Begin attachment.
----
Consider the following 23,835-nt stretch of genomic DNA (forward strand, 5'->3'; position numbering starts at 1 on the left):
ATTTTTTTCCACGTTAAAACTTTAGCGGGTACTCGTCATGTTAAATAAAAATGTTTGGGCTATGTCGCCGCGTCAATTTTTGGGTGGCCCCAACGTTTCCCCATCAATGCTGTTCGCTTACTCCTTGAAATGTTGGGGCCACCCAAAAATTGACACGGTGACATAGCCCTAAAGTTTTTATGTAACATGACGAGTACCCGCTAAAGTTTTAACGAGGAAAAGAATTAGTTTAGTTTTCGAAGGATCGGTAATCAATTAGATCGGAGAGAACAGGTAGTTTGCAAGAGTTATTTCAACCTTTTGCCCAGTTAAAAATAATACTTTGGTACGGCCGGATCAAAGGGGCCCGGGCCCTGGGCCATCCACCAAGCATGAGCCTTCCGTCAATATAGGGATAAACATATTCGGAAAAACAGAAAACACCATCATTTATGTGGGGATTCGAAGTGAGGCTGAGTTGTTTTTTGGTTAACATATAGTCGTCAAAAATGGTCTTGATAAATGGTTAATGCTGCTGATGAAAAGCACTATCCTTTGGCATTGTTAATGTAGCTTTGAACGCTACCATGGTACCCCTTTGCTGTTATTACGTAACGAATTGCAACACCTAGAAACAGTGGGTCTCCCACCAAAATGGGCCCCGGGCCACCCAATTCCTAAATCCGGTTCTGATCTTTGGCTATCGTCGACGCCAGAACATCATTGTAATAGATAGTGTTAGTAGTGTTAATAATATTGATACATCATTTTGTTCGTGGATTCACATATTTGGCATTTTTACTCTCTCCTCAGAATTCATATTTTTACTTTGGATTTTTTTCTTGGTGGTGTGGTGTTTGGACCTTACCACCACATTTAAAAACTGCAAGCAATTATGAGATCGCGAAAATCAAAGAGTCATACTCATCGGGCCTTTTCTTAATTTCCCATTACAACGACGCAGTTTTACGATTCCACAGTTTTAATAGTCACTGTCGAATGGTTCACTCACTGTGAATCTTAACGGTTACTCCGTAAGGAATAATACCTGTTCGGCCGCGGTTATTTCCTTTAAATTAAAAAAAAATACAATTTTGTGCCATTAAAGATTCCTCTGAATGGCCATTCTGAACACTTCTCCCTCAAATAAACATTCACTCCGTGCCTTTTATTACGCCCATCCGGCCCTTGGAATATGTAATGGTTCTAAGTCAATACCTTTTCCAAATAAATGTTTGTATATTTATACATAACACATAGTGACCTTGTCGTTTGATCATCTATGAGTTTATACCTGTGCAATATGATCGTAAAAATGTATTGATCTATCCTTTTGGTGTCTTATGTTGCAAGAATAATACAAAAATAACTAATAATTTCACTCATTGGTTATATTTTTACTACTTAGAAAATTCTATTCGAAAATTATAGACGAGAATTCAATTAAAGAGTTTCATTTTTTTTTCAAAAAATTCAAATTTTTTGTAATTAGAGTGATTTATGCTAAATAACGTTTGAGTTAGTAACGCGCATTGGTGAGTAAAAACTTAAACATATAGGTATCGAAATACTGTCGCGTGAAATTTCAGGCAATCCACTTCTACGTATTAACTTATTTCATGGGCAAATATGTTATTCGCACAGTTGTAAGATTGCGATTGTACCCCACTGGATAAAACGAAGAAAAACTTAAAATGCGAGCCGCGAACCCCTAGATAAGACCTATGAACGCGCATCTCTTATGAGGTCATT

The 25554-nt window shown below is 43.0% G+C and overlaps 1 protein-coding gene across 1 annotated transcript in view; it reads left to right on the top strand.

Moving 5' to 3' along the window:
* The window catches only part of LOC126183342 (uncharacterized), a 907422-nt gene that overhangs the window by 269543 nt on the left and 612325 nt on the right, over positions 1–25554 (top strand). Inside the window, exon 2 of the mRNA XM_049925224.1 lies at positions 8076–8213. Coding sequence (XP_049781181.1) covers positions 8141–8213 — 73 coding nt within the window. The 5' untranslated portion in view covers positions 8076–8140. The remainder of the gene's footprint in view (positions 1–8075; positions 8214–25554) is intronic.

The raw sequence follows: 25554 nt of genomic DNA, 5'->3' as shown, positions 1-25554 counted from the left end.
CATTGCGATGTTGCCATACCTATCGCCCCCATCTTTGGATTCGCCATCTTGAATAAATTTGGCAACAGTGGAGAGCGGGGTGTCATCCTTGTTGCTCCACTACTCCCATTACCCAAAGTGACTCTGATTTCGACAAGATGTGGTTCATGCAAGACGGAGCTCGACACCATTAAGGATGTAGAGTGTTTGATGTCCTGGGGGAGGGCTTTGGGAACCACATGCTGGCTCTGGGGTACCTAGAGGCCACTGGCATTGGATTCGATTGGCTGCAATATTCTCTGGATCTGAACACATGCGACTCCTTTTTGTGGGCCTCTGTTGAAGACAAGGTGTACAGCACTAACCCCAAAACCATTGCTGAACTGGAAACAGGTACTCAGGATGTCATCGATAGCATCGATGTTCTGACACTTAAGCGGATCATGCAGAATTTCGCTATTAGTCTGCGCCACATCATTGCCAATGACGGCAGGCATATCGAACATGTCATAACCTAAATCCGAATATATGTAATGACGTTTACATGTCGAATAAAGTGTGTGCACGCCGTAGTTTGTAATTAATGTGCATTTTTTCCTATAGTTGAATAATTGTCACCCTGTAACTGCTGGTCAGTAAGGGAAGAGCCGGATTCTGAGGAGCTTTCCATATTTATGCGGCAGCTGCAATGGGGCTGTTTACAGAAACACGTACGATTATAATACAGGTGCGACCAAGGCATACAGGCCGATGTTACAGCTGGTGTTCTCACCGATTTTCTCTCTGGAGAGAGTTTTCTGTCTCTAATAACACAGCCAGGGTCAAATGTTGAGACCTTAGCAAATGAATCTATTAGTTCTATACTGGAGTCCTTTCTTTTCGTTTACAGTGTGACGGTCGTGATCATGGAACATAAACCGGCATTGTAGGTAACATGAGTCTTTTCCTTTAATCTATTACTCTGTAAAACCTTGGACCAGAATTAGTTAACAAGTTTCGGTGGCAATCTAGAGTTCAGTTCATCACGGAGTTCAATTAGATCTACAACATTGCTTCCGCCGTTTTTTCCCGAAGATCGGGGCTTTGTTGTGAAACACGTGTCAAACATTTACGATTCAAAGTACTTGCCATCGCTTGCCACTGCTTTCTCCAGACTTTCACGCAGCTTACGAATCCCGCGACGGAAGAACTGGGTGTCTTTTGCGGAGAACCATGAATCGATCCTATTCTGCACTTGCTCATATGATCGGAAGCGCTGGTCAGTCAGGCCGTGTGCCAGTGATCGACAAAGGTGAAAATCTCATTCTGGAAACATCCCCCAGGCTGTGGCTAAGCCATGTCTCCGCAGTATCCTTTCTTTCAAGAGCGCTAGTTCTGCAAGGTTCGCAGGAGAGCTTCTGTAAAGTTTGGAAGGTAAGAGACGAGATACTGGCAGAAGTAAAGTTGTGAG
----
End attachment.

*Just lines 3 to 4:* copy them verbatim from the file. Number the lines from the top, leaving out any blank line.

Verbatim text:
The 25554-nt window shown below is 43.0% G+C and overlaps 1 protein-coding gene across 1 annotated transcript in view; it reads left to right on the top strand.

Moving 5' to 3' along the window: